Filed under: Foreign Policy, Israel, Middle East, National Security, Terrorism, The United States | Tags: Obama's Trip to Israel, Palestine Iran and Syria, Prime Minister Bibi Netanyahu
President Obama is on a trip to Israel, his first as President of the United States. Expectations for the trip have been very low, as Obama’s relationship with Israeli Prime Minister Benjamin Netanyahu has been — difficult, as has been his relation with the Israeli people.
It didn’t start off well, the presidential armored limousine known as “the beast” broke down and had to be hauled away. Only 10 percent of Israelis hold a favorable view of Obama and his foreign policy. Palestinians are even less enthusiastic, and staged demonstrations.
The map of the Middle East displayed in an administration video released just before the trip, showed the Jewish state without the Golan Heights, which were shown as part of Syria, without parts of northern Israel, Jerusalem ans surrounding territory was shown as part of the West Bank. The itinerary at the White House website also implied that Jerusalem, the capital of Israel, was neither the capital nor even part of Israel. So do you believe the nice words, or the unacceptable map?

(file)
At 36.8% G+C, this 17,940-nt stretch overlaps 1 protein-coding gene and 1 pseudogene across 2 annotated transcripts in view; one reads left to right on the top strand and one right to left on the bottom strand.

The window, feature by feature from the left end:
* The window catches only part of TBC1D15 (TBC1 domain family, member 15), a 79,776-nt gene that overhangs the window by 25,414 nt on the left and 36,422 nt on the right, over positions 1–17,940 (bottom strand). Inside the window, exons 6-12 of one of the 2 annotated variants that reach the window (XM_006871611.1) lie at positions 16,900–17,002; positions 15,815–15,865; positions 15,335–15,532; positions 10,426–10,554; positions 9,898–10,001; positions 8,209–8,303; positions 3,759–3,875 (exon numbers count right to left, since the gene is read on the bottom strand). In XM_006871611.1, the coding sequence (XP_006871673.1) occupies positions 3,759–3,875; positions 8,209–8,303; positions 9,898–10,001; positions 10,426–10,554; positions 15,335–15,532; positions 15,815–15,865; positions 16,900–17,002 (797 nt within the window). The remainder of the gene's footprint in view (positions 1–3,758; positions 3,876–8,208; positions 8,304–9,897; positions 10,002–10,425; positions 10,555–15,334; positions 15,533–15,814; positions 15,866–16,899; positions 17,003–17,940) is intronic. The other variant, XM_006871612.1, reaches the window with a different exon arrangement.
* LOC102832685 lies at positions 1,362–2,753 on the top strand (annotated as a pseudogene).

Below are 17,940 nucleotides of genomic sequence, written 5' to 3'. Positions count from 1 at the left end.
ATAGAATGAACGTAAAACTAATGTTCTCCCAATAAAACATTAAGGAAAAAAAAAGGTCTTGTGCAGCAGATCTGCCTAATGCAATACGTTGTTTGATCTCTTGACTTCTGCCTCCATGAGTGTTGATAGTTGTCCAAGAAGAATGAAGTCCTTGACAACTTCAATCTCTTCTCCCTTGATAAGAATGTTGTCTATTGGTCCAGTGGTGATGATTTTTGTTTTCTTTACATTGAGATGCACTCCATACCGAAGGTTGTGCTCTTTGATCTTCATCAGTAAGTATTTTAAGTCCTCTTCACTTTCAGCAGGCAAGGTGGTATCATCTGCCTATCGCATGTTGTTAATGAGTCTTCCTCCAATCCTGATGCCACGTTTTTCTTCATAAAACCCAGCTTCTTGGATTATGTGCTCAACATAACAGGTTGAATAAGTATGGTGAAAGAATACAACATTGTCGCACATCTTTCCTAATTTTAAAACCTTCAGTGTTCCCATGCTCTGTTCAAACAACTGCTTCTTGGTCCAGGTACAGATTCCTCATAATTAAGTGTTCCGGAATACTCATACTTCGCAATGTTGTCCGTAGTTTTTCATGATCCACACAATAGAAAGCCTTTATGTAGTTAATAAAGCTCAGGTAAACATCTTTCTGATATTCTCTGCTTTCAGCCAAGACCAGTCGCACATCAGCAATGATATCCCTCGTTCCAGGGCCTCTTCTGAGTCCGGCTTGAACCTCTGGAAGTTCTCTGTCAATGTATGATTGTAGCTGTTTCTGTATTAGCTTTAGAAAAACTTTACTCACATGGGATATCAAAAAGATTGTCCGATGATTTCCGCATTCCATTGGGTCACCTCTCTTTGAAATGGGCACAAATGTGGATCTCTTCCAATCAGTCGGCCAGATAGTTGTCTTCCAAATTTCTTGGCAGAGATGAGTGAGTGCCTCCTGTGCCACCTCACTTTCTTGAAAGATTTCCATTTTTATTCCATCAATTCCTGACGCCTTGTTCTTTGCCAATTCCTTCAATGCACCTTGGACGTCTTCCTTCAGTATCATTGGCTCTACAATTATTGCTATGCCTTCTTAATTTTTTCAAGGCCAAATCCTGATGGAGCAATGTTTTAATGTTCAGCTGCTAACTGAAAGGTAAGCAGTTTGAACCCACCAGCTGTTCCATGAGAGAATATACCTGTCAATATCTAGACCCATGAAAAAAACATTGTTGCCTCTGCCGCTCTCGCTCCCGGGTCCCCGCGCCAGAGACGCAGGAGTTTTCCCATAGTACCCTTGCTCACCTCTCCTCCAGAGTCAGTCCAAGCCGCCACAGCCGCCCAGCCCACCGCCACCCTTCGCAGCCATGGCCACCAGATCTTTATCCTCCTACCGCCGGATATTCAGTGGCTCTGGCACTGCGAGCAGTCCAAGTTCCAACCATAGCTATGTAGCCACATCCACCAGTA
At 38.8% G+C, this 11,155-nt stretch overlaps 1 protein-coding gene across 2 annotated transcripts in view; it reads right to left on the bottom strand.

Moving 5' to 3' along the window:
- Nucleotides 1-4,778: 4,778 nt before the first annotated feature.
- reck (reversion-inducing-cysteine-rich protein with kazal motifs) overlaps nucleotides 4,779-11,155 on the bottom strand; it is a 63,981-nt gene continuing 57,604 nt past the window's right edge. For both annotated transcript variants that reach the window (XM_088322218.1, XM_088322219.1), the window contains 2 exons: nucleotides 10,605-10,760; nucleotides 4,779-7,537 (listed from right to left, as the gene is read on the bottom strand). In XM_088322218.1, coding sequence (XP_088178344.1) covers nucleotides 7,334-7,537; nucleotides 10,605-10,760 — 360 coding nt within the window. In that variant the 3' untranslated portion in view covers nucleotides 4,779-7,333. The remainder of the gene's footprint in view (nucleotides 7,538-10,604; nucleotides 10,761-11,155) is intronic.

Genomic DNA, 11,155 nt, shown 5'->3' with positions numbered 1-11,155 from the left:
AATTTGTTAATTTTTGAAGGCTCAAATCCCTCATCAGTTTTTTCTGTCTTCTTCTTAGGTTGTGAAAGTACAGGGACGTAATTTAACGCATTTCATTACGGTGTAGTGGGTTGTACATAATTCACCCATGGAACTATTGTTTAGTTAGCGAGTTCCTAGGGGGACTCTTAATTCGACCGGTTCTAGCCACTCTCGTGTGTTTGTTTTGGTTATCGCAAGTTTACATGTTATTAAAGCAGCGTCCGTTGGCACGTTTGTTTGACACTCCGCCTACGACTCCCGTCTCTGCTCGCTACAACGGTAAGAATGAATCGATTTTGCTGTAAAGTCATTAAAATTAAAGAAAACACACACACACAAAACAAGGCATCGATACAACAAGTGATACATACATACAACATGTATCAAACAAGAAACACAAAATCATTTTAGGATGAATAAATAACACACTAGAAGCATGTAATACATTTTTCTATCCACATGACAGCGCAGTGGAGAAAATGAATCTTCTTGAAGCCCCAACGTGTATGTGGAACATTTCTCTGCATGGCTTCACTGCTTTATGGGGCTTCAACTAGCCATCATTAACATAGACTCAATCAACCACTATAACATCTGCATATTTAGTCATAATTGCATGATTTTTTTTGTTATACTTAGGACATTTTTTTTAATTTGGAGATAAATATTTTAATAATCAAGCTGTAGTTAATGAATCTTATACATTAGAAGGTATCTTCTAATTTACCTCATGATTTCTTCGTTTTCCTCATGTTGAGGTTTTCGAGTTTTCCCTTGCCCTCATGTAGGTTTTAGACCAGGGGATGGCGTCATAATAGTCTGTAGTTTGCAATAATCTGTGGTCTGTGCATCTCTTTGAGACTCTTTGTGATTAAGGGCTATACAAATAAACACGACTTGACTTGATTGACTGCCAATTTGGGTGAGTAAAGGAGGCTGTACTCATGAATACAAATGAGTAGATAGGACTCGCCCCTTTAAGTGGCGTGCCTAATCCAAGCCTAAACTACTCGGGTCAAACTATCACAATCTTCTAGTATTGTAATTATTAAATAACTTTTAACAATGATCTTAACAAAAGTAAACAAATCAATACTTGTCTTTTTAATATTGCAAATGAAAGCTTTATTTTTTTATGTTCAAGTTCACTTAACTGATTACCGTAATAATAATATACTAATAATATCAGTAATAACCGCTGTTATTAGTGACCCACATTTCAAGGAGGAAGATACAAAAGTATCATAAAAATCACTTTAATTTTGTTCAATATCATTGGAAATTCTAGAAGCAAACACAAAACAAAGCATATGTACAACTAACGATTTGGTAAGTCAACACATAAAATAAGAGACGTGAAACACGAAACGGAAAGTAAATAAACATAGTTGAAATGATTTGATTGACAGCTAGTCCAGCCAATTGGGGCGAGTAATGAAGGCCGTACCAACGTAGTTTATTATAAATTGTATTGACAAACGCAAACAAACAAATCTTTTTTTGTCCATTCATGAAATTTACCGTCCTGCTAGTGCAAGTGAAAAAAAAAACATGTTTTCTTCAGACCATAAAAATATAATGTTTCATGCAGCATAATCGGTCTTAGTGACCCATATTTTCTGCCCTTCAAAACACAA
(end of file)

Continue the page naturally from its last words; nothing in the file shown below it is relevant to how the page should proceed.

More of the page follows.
Obama made a fine speech to the people of Israel, connecting Israel to Biblical history, and correctly described the goal of Zionism as the wish “to be a free people in your homeland,” which is a major improvement. On the other hand, students from Ariel University in the West Bank were excluded from attendance.